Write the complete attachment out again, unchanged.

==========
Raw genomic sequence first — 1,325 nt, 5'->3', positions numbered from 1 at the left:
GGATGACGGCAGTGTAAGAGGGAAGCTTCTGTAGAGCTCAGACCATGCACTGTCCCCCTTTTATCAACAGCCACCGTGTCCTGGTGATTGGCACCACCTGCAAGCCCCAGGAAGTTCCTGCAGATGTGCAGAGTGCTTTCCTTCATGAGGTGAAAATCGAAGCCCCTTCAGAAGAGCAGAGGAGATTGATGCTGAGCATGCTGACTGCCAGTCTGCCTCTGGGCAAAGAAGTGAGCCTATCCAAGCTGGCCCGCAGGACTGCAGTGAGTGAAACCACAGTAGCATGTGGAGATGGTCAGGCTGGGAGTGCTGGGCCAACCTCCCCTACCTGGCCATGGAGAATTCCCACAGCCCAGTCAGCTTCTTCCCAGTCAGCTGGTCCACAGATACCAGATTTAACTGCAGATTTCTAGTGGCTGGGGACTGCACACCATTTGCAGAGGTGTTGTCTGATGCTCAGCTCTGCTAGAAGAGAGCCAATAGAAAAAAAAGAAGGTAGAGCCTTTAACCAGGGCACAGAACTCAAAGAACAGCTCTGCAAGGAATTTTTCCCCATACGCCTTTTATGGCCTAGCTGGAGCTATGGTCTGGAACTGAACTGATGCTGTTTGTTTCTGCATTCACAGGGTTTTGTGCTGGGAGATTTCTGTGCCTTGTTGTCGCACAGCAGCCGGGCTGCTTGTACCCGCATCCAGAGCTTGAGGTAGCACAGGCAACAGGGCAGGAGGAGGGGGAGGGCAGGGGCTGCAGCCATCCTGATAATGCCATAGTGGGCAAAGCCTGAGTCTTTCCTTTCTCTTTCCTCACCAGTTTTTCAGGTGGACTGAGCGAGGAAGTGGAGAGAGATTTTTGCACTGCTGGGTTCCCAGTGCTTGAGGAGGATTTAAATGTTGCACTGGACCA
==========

Raw genomic sequence first — 1,325 nt, 5'->3', positions numbered from 1 at the left:
GGATGACGGCAGTGTAAGAGGGAAGCTTCTGTAGAGCTCAGACCATGCACTGTCCCCCTTTTATCAACAGCCACCGTGTCCTGGTGATTGGCACCACCTGCAAGCCCCAGGAAGTTCCTGCAGATGTGCAGAGTGCTTTCCTTCATGAGGTGAAAATCGAAGCCCCTTCAGAAGAGCAGAGGAGATTGATGCTGAGCATGCTGACTGCCAGTCTGCCTCTGGGCAAAGAAGTGAGCCTATCCAAGCTGGCCCGCAGGACTGCAGTGAGTGAAACCACAGTAGCATGTGGAGATGGTCAGGCTGGGAGTGCTGGGCCAACCTCCCCTACCTGGCCATGGAGAATTCCCACAGCCCAGTCAGCTTCTTCCCAGTCAGCTGGTCCACAGATACCAGATTTAACTGCAGATTTCTAGTGGCTGGGGACTGCACACCATTTGCAGAGGTGTTGTCTGATGCTCAGCTCTGCTAGAAGAGAGCCAATAGAAAAAAAAGAAGGTAGAGCCTTTAACCAGGGCACAGAACTCAAAGAACAGCTCTGCAAGGAATTTTTCCCCATACGCCTTTTATGGCCTAGCTGGAGCTATGGTCTGGAACTGAACTGATGCTGTTTGTTTCTGCATTCACAGGGTTTTGTGCTGGGAGATTTCTGTGCCTTGTTGTCGCACAGCAGCCGGGCTGCTTGTACCCGCATCCAGAGCTTGAGGTAGCACAGGCAACAGGGCAGGAGGAGGGGGAGGGCAGGGGCTGCAGCCATCCTGATAATGCCATAGTGGGCAAAGCCTGAGTCTTTCCTTTCTCTTTCCTCACCAGTTTTTCAGGTGGACTGAGCGAGGAAGTGGAGAGAGATTTTTGCACTGCTGGGTTCCCAGTGCTTGAGGAGGATTTAAATGTTGCACTGGACCA